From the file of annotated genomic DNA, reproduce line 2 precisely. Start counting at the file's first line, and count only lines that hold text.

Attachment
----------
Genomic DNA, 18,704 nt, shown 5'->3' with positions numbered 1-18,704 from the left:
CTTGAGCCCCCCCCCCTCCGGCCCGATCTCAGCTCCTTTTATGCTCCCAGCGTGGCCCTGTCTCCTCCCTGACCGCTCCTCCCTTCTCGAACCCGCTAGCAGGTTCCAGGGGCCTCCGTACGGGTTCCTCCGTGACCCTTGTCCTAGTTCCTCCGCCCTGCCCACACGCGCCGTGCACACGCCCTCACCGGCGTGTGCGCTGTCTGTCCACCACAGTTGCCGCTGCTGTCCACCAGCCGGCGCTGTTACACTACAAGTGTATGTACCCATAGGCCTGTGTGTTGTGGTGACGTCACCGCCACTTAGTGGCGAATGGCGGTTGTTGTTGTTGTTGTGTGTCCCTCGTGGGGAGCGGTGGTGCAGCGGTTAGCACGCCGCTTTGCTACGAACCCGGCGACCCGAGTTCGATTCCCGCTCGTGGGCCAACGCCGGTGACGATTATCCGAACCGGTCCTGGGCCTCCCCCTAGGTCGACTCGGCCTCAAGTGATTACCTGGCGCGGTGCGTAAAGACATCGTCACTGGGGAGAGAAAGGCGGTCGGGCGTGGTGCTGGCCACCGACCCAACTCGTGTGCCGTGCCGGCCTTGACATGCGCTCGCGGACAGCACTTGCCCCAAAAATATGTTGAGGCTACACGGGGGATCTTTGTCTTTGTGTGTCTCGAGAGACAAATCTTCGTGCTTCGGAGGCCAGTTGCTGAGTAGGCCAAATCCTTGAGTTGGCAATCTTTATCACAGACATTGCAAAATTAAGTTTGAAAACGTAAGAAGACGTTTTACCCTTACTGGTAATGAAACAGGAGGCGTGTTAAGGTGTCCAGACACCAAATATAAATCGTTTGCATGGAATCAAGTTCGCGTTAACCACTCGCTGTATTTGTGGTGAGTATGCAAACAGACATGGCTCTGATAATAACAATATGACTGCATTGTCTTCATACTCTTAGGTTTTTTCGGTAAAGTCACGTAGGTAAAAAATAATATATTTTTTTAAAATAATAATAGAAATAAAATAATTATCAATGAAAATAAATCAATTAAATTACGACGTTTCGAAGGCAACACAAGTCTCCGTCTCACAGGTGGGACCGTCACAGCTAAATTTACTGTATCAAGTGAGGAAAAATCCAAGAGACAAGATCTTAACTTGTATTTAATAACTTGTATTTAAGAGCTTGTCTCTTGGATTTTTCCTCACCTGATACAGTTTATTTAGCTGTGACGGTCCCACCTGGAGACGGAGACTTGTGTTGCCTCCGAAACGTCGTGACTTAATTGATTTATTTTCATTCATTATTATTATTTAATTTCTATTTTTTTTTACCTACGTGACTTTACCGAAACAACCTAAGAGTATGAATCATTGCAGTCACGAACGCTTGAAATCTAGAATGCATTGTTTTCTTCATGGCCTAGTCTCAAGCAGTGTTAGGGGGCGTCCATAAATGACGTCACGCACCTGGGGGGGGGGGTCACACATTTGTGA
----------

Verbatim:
CTTGAGCCCCCCCCCCTCCGGCCCGATCTCAGCTCCTTTTATGCTCCCAGCGTGGCCCTGTCTCCTCCCTGACCGCTCCTCCCTTCTCGAACCCGCTAGCAGGTTCCAGGGGCCTCCGTACGGGTTCCTCCGTGACCCTTGTCCTAGTTCCTCCGCCCTGCCCACACGCGCCGTGCACACGCCCTCACCGGCGTGTGCGCTGTCTGTCCACCACAGTTGCCGCTGCTGTCCACCAGCCGGCGCTGTTACACTACAAGTGTATGTACCCATAGGCCTGTGTGTTGTGGTGACGTCACCGCCACTTAGTGGCGAATGGCGGTTGTTGTTGTTGTTGTGTGTCCCTCGTGGGGAGCGGTGGTGCAGCGGTTAGCACGCCGCTTTGCTACGAACCCGGCGACCCGAGTTCGATTCCCGCTCGTGGGCCAACGCCGGTGACGATTATCCGAACCGGTCCTGGGCCTCCCCCTAGGTCGACTCGGCCTCAAGTGATTACCTGGCGCGGTGCGTAAAGACATCGTCACTGGGGAGAGAAAGGCGGTCGGGCGTGGTGCTGGCCACCGACCCAACTCGTGTGCCGTGCCGGCCTTGACATGCGCTCGCGGACAGCACTTGCCCCAAAAATATGTTGAGGCTACACGGGGGATCTTTGTCTTTGTGTGTCTCGAGAGACAAATCTTCGTGCTTCGGAGGCCAGTTGCTGAGTAGGCCAAATCCTTGAGTTGGCAATCTTTATCACAGACATTGCAAAATTAAGTTTGAAAACGTAAGAAGACGTTTTACCCTTACTGGTAATGAAACAGGAGGCGTGTTAAGGTGTCCAGACACCAAATATAAATCGTTTGCATGGAATCAAGTTCGCGTTAACCACTCGCTGTATTTGTGGTGAGTATGCAAACAGACATGGCTCTGATAATAACAATATGACTGCATTGTCTTCATACTCTTAGGTTTTTTCGGTAAAGTCACGTAGGTAAAAAATAATATATTTTTTTAAAATAATAATAGAAATAAAATAATTATCAATGAAAATAAATCAATTAAATTACGACGTTTCGAAGGCAACACAAGTCTCCGTCTCACAGGTGGGACCGTCACAGCTAAATTTACTGTATCAAGTGAGGAAAAATCCAAGAGACAAGATCTTAACTTGTATTTAATAACTTGTATTTAAGAGCTTGTCTCTTGGATTTTTCCTCACCTGATACAGTTTATTTAGCTGTGACGGTCCCACCTGGAGACGGAGACTTGTGTTGCCTCCGAAACGTCGTGACTTAATTGATTTATTTTCATTCATTATTATTATTTAATTTCTATTTTTTTTTACCTACGTGACTTTACCGAAACAACCTAAGAGTATGAATCATTGCAGTCACGAACGCTTGAAATCTAGAATGCATTGTTTTCTTCATGGCCTAGTCTCAAGCAGTGTTAGGGGGCGTCCATAAATGACGTCACGCACCTGGGGGGGGGGGTCACACATTTGTGA